Programming so many films in such a condensed amount of time is no easy feat. It takes finesse, not to mention a keen appreciation for how the films will complement one another. The folks over at the Massacre do a fine job, tempting me to formulate a plan myself. After the jump, you can check out five films that meet five criteria I'd consider vital in programming a horror-movie marathon.
5. The Phantom Carriage (1920, dir. Victor Sjöström) First, you need something silent. Cinema's silent era goes unappreciated by most modern moviegoers, but that seems to go double for genre fans, who are often hard-pressed to name any film that predates Star Wars. But silent cinema produced some of the greatest horror films ever, particularly this eery Swedish ghost story that makes masterful use of double exposure. See also: A Page of Madness, Nosferatu.
4. Halloween (1978, dir. John Carpenter) Next up, something canonical. Though I'd be inclined to present mostly lesser-known titles, classic works are ideal palate cleansers that offer audiences a recognizable touchstone. John Carpenter's trendsetting slasher is essentially ageless, its abstract qualities rendered that much more enthralling by the countless copycats and homages it inspired. See also: Psycho, The Shining.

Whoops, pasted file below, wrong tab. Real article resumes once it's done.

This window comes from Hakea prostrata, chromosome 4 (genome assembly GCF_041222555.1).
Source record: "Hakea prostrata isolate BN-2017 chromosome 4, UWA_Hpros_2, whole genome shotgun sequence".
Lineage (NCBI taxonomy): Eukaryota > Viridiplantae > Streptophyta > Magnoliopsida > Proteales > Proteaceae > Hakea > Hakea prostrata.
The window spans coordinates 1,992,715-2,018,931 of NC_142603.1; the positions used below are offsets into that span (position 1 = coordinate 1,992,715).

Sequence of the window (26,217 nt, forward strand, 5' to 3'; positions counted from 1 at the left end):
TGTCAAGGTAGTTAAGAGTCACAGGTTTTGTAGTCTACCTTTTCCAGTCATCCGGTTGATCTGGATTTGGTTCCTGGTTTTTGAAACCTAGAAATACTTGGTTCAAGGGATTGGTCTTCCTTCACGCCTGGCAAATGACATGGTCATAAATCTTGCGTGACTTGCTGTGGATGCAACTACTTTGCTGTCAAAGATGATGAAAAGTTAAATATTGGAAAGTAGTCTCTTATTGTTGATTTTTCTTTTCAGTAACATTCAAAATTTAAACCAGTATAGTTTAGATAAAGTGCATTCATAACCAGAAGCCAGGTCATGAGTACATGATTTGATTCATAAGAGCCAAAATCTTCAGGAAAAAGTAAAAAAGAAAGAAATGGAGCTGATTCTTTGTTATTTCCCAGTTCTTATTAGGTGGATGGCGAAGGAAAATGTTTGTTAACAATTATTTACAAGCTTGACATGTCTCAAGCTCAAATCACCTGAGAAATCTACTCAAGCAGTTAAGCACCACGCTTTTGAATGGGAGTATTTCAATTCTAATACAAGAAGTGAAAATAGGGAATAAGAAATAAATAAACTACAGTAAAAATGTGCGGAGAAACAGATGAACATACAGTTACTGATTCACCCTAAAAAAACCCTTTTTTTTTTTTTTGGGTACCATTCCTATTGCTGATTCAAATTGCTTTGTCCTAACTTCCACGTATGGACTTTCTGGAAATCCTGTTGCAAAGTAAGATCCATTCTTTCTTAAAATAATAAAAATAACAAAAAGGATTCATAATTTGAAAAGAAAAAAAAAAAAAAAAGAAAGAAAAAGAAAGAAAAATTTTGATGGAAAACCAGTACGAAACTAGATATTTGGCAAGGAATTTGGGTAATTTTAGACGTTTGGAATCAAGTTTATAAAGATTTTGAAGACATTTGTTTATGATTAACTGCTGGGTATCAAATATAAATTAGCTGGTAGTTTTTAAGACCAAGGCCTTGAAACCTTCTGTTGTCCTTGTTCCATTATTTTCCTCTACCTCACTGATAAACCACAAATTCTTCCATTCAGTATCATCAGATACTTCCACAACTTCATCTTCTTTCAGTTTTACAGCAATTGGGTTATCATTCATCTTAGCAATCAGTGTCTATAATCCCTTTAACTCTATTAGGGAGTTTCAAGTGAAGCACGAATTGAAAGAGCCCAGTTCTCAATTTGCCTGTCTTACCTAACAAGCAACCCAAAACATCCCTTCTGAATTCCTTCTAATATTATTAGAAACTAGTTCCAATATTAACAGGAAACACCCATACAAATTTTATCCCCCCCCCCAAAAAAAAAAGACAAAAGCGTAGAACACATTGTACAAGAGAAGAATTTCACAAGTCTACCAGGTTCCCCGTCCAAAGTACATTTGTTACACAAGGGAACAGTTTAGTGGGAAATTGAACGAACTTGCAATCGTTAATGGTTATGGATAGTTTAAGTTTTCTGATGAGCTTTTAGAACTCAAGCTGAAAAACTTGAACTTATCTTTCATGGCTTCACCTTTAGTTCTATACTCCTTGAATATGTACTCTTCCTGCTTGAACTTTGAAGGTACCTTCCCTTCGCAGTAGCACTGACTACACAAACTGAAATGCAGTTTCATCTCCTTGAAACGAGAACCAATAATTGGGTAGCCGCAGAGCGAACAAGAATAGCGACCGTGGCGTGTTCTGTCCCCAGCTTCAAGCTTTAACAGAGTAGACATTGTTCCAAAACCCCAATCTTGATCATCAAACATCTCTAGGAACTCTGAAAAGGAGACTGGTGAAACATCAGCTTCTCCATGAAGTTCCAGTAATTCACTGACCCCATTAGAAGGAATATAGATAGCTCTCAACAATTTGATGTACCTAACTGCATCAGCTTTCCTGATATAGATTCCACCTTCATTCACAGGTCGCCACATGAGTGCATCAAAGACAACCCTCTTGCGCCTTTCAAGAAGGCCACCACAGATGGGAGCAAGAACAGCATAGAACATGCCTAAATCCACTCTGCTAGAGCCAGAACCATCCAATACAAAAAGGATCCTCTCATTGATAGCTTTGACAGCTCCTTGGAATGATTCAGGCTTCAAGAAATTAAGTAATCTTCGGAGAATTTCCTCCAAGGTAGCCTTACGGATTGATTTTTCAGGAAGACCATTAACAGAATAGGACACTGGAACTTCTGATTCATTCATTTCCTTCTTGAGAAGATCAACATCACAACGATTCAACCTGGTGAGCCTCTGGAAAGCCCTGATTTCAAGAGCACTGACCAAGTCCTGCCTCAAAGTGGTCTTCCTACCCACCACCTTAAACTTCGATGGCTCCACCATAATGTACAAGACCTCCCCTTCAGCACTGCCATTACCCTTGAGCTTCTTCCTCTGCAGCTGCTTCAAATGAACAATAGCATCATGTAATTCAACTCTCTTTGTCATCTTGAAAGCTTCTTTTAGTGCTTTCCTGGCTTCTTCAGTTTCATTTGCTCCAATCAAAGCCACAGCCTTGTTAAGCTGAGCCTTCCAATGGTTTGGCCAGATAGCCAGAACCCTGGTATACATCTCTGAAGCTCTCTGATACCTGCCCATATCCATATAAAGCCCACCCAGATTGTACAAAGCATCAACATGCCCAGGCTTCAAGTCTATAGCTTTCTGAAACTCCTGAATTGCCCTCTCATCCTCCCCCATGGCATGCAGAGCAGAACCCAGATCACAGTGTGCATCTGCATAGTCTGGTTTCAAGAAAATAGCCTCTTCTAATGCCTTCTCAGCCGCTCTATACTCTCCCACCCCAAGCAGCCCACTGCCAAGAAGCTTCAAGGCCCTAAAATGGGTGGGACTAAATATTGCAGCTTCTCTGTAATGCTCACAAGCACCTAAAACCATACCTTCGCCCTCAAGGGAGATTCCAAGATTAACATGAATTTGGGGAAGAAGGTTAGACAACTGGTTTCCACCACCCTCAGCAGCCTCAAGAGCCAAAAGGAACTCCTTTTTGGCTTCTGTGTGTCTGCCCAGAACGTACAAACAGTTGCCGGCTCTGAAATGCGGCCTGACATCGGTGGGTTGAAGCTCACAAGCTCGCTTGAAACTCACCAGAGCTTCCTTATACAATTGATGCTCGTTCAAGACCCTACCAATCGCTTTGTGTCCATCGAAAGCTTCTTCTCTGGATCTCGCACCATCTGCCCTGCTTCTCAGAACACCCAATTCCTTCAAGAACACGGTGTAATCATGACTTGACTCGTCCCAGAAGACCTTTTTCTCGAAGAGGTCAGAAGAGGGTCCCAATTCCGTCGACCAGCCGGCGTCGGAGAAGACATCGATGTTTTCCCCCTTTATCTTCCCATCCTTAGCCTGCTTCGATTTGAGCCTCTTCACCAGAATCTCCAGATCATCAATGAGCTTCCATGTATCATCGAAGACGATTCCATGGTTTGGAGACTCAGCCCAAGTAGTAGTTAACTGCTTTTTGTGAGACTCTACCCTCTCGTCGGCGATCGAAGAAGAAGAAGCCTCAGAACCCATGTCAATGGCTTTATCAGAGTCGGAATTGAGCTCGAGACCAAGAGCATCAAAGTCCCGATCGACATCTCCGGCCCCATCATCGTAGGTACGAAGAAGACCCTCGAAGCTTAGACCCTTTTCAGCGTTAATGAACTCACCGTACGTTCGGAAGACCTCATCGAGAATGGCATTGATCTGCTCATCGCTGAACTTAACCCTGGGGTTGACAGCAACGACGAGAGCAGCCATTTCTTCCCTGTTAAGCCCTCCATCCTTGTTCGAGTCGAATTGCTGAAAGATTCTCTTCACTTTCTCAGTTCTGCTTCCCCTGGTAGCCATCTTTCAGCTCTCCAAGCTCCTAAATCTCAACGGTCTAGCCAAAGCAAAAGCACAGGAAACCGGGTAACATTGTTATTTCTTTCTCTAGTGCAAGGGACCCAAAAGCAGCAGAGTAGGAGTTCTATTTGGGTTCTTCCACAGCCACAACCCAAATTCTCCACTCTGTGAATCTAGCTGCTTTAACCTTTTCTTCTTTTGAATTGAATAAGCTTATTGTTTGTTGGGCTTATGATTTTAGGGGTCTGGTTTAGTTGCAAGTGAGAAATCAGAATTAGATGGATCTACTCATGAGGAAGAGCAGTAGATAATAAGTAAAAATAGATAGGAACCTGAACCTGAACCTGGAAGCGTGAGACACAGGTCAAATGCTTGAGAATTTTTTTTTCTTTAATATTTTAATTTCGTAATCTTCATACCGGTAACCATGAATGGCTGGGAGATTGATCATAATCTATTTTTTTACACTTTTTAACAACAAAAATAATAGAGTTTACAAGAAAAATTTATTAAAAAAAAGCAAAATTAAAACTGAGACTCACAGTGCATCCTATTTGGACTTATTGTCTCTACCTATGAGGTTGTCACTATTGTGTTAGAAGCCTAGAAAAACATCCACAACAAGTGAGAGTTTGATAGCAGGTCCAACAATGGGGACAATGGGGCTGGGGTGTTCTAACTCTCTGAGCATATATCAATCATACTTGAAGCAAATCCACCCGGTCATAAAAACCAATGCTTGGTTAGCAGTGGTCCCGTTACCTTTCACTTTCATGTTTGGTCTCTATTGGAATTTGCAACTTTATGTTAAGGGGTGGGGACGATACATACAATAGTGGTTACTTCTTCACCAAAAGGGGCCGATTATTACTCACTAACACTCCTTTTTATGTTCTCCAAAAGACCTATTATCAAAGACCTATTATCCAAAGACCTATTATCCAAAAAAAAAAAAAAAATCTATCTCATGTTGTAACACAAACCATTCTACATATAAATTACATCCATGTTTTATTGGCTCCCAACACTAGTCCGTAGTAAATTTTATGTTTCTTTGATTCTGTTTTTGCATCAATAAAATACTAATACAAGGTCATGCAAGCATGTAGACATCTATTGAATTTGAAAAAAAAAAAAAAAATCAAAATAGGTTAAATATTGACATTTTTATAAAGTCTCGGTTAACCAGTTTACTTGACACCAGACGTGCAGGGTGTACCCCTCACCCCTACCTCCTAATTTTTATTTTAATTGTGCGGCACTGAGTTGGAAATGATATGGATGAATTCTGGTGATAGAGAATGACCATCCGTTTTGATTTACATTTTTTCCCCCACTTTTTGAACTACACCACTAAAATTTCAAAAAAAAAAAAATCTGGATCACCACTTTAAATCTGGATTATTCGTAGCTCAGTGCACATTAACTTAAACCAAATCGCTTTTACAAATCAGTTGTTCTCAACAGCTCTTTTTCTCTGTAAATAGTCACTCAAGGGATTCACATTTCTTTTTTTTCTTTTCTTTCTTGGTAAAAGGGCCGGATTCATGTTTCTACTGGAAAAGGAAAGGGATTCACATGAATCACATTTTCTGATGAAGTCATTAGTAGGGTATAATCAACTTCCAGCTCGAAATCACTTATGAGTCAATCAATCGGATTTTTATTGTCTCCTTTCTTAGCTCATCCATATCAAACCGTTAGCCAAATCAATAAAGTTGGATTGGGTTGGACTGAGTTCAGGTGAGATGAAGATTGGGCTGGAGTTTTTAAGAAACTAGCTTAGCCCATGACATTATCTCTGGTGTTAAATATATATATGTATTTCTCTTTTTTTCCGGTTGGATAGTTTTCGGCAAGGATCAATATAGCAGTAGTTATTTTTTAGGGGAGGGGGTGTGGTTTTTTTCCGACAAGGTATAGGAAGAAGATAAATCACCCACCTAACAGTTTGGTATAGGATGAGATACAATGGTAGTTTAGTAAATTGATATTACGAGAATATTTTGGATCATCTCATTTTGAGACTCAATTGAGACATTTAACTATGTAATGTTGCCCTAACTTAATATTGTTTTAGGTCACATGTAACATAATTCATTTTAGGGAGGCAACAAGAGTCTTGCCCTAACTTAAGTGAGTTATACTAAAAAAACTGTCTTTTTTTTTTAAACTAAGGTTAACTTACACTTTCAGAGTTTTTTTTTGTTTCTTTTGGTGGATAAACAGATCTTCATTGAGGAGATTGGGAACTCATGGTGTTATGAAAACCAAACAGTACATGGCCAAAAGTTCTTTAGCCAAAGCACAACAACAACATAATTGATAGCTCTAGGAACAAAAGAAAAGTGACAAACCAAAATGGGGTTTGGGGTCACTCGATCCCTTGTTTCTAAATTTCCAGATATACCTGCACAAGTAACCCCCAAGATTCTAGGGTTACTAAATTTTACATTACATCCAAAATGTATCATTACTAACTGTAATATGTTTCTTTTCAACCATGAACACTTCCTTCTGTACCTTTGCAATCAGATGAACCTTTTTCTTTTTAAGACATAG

3. Dead Alive (1993, dir. Peter Jackson) For further palate cleansing, program something funny. Comedy and horror are naturally complementary genres because of the way they elicit visceral reactions from an audience. When the two are capably merged, the line between what's funny and what's scary is erased, as it is in this manic splatterfest whose ample gore is made absurd by its sheer abundance. Surely I'm not the only person who wishes Jackson made more movies like this. See also: Shaun of the Dead, Cemetery Man.
2. Kill, Baby . . . Kill! (1966, dir. Mario Bava) It's always important to include foreign fare. Horror films from other countries tend to be far less narrowly conceived than their American counterparts—for instance, Japanese and South Korean horror movies often incorporate elements of national folklore, while those from France usually take on sociocultural themes. In Italy, it's all about stylistic excess, as in this visually chaotic chiller, a career best from master aesthete Bava. See also: Kuroneko, Wolf Creek.
1. Twentynine Palms (2003, dir. Bruno Dumont) And finally, something unexpected—something that might not fit in the parameters of the genre but nevertheless retains aspects of it. For the majority of its run time, this elegiac road movie plays more like an exercise in landscape photography and dysfunctional relationships than a horror film, but an abrupt twist ushers in unforeseen terror. More than some screenplay gambit, the twist recontextualizes the preceding action and coyly subverts the film's themes, an experiential ploy worthy of Hitchcock. See also: Cache, Inland Empire.
Repeat as desired.